NEW YORK -- Short rest has never been the issue for Clayton Kershaw in October. Winning when he couldn't afford to lose -- that was the problem.
Kershaw finally came through with the season on the line Tuesday night. He saved Los Angeles from another early playoff exit by pitching the Dodgers to a 3-1 victory over the New York Mets and forcing their NL Division Series to a deciding Game 5.
Working on only three days' rest, Kershaw shut down the Mets for seven innings, and Justin Turner delivered a key hit against his former team. The series shifts back to Los Angeles on Thursday, with the other Dodgers ace, Zack Greinke, scheduled to start against Jacob deGrom.
The winner will host the wild-card Chicago Cubs in the NL Championship Series opener Saturday.
"Definitely happy to be going back home," Kershaw said. "They like us a little better there."
Unable to muster much offense against Kershaw, the Mets squandered their only chance to close the series at home.
"I wish we could have won it here,'' David Wright said, "but Clayton Kershaw was just a beast tonight.''
Kershaw's one-out single led to a three-run third. Adrian Gonzalez blooped an RBI single and Turner added a two-run double, which provided enough support for the lefty ace.
The reigning NL MVP and three-time Cy Young Award winner snapped a five-start losing streak in the playoffs -- the longest in Dodgers history.
"I'm actually really happy for him. I mean, this kid is tremendous. Everything that you're supposed to be, he is," Dodgers manager Don Mattingly said. "This guy's an animal, the way he works, represents us, the game of baseball, himself. I mean, he's really a credit to the game, and so you're really happy for him to be able to do that tonight."
After dropping the series opener 3-1 to deGrom, Kershaw was 1-6 with a 4.99 ERA in 12 career postseason games, including nine starts. He lost elimination games each of the past two years, once on three days' rest.
But this time, Kershaw was just as dominant as he normally is during the regular season.
"There's no curse or anything," he said. "Just got to get through the seventh."
Kershaw struck out eight, walked one and yielded only three hits in quieting another revved up crowd at Citi Field. Daniel Murphy hit his second solo homer off Kershaw in the series; both homers came in the fourth inning.
Kenley Jansen got four outs for his second save. With two runners on in the eighth and the count full, he retired Murphy on a fly to right. The right-hander then worked a 1-2-3 ninth as the Dodgers ended a seven-game losing streak in road playoff games.
"I feel confident with Zack going in Game 5 back home," Kershaw said. "I really wanted to win tonight, definitely. For a lot of reasons, but obviously, most important was just to give Zack a chance."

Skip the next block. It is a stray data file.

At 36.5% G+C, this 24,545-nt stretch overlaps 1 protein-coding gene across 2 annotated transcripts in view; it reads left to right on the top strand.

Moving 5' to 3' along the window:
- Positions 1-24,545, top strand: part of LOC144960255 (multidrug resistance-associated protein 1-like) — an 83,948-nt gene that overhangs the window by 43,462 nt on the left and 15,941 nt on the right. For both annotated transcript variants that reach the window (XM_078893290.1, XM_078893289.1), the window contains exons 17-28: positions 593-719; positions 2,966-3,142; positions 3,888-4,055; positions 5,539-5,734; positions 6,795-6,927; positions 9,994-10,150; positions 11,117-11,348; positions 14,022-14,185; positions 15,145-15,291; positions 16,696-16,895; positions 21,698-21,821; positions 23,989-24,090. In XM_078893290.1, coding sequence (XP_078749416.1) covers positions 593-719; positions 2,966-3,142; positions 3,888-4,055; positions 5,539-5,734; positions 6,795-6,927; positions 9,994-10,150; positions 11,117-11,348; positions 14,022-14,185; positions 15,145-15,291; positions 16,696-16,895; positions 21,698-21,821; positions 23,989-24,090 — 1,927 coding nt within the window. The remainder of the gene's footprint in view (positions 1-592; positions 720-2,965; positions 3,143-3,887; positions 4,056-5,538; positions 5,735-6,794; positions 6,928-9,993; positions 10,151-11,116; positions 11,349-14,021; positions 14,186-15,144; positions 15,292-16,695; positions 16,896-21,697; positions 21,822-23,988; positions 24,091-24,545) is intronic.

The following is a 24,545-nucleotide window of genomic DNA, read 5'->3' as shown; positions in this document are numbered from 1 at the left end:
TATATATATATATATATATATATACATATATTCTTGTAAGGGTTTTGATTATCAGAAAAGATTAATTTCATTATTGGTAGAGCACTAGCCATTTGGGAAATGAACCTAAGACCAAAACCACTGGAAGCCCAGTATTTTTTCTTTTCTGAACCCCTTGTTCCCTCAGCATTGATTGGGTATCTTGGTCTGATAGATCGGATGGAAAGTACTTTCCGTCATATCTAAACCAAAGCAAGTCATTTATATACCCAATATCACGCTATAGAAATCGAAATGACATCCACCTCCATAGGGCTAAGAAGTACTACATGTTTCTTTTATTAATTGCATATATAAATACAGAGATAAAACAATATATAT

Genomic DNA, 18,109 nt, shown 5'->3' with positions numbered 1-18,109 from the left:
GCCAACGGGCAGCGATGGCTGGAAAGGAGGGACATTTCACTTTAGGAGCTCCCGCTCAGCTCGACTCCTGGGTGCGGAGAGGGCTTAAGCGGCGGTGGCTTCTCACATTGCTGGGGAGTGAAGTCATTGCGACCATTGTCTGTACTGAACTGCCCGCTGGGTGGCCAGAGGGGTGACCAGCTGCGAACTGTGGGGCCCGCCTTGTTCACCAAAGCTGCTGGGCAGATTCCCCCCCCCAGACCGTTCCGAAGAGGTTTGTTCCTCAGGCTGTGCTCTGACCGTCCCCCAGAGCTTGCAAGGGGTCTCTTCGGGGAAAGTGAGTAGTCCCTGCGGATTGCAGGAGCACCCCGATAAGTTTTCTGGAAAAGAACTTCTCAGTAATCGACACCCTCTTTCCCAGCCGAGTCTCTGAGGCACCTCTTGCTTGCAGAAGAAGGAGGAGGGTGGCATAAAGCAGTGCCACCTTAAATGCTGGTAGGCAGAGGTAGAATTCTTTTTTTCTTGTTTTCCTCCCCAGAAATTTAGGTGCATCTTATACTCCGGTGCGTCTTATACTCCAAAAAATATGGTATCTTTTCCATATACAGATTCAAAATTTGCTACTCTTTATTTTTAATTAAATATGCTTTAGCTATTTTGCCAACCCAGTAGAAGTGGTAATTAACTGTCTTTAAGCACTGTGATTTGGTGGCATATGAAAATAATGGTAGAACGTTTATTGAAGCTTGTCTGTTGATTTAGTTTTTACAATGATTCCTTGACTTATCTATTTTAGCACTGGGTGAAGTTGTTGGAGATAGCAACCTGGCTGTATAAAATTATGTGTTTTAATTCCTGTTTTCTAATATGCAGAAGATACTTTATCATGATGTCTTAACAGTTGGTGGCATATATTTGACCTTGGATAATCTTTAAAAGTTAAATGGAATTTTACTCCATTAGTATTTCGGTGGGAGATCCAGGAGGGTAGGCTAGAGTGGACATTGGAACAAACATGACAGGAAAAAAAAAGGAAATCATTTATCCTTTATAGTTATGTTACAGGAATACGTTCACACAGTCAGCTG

Kershaw improved to 1-1 with a 1.89 ERA in a trio of playoff starts on three days' rest.
With a $290 million payroll that is $66 million higher than that of any other team, the Dodgers are seeking their first pennant since 1988, when they won the World Series. They have captured three straight NL West titles but won only one playoff series in that span -- in part because Kershaw got little run support in four consecutive postseason losses to St. Louis.
But after Los Angeles allowed 13 runs, a Dodgers postseason record, to the Mets in Game 3, Kershaw restored order when his team absolutely needed it.
The 24-year-old Matz was pitching in a big league game for the first time in 19 days, after a balky back sidelined him late in the season. Still, he looked sharp early and snapped off several effective curveballs.
That same pitch caused him trouble, too. Kershaw singled to left-center on a 2-2 curve for the first hit of the game. With two outs, Howie Kendrick grounded a single up the middle and Gonzalez dumped an RBI single into center.
Turner then lined a 2-0 curve into the left-field corner to make it 3-0, tormenting his former team yet again. Let go by the Mets after the 2013 season -- they declined to offer him arbitration -- he is 7-for-15 (.467) with four doubles and three RBIs in the series.
"Honestly, I never thought he'd be this good of a hitter. He's one of the best hitters in the game," Kershaw said. "We thought he'd be a great utility player."
Matz grew up a Mets fan on Long Island, about 50 miles from Citi Field, and his family attended the game. He went 4-0 with a 2.27 ERA in six major league starts this season, but the team saw enough to pitch him in the playoffs -- in part because Matz threw gems to help clinch championships at Class A in 2013 and Double-A last year.
"The one pitch I know he wants back is the pitch to Kershaw," Collins said. "We've got all the confidence in the world that if we get to the next round, he's going to be a part of that rotation."
Dodgers: Greinke allowed a pair of solo homers during a 5-2 victory in Game 2. He went seven innings and struck out eight without a walk. The right-hander is 3-2 with a 3.48 ERA in eight postseason starts. He was 19-3 with a 1.66 ERA this season, the lowest in the majors since Atlanta ace Greg Maddux posted a 1.63 mark in 1995.
Mets: Making his postseason debut Friday at Dodger Stadium, deGrom pitched seven scoreless innings. Last season's NL Rookie of the Year struck out 13, which matched Tom Seaver's franchise record for a postseason game.